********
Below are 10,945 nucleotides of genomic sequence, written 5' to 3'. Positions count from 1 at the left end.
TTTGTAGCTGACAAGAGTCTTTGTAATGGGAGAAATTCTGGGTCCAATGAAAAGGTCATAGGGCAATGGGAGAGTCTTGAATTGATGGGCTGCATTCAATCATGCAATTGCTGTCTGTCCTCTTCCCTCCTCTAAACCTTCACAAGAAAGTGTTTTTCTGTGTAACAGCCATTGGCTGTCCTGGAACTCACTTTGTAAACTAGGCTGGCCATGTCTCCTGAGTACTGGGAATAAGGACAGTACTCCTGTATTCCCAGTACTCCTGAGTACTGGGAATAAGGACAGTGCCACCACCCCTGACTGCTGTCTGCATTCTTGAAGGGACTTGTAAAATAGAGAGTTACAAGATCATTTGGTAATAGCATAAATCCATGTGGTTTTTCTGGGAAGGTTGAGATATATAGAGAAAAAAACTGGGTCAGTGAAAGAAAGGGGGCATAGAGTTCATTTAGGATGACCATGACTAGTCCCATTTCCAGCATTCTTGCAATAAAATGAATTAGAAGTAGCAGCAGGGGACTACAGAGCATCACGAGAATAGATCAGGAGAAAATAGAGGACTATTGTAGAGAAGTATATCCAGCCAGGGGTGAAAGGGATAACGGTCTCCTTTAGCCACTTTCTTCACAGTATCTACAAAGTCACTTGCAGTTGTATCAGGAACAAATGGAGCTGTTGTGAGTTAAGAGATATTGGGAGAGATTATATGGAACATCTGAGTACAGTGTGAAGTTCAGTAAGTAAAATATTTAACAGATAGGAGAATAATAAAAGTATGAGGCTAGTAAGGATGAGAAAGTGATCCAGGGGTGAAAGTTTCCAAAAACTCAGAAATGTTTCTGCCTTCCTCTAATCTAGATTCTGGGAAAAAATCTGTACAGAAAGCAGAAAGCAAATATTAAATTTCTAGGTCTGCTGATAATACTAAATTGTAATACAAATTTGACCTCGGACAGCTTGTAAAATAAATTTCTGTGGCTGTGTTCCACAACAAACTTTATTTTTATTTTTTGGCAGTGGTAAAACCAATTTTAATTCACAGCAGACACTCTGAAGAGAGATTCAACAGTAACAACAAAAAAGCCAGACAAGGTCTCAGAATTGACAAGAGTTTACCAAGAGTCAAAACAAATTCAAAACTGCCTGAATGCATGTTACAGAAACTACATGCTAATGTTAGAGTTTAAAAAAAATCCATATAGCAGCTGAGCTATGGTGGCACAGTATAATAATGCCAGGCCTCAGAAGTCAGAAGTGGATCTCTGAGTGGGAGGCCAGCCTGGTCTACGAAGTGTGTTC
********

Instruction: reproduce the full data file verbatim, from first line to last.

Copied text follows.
Below are 10,945 nucleotides of genomic sequence, written 5' to 3'. Positions count from 1 at the left end.
TTTGTAGCTGACAAGAGTCTTTGTAATGGGAGAAATTCTGGGTCCAATGAAAAGGTCATAGGGCAATGGGAGAGTCTTGAATTGATGGGCTGCATTCAATCATGCAATTGCTGTCTGTCCTCTTCCCTCCTCTAAACCTTCACAAGAAAGTGTTTTTCTGTGTAACAGCCATTGGCTGTCCTGGAACTCACTTTGTAAACTAGGCTGGCCATGTCTCCTGAGTACTGGGAATAAGGACAGTACTCCTGTATTCCCAGTACTCCTGAGTACTGGGAATAAGGACAGTGCCACCACCCCTGACTGCTGTCTGCATTCTTGAAGGGACTTGTAAAATAGAGAGTTACAAGATCATTTGGTAATAGCATAAATCCATGTGGTTTTTCTGGGAAGGTTGAGATATATAGAGAAAAAAACTGGGTCAGTGAAAGAAAGGGGGCATAGAGTTCATTTAGGATGACCATGACTAGTCCCATTTCCAGCATTCTTGCAATAAAATGAATTAGAAGTAGCAGCAGGGGACTACAGAGCATCACGAGAATAGATCAGGAGAAAATAGAGGACTATTGTAGAGAAGTATATCCAGCCAGGGGTGAAAGGGATAACGGTCTCCTTTAGCCACTTTCTTCACAGTATCTACAAAGTCACTTGCAGTTGTATCAGGAACAAATGGAGCTGTTGTGAGTTAAGAGATATTGGGAGAGATTATATGGAACATCTGAGTACAGTGTGAAGTTCAGTAAGTAAAATATTTAACAGATAGGAGAATAATAAAAGTATGAGGCTAGTAAGGATGAGAAAGTGATCCAGGGGTGAAAGTTTCCAAAAACTCAGAAATGTTTCTGCCTTCCTCTAATCTAGATTCTGGGAAAAAATCTGTACAGAAAGCAGAAAGCAAATATTAAATTTCTAGGTCTGCTGATAATACTAAATTGTAATACAAATTTGACCTCGGACAGCTTGTAAAATAAATTTCTGTGGCTGTGTTCCACAACAAACTTTATTTTTATTTTTTGGCAGTGGTAAAACCAATTTTAATTCACAGCAGACACTCTGAAGAGAGATTCAACAGTAACAACAAAAAAGCCAGACAAGGTCTCAGAATTGACAAGAGTTTACCAAGAGTCAAAACAAATTCAAAACTGCCTGAATGCATGTTACAGAAACTACATGCTAATGTTAGAGTTTAAAAAAAATCCATATAGCAGCTGAGCTATGGTGGCACAGTATAATAATGCCAGGCCTCAGAAGTCAGAAGTGGATCTCTGAGTGGGAGGCCAGCCTGGTCTACGAAGTGTGTTC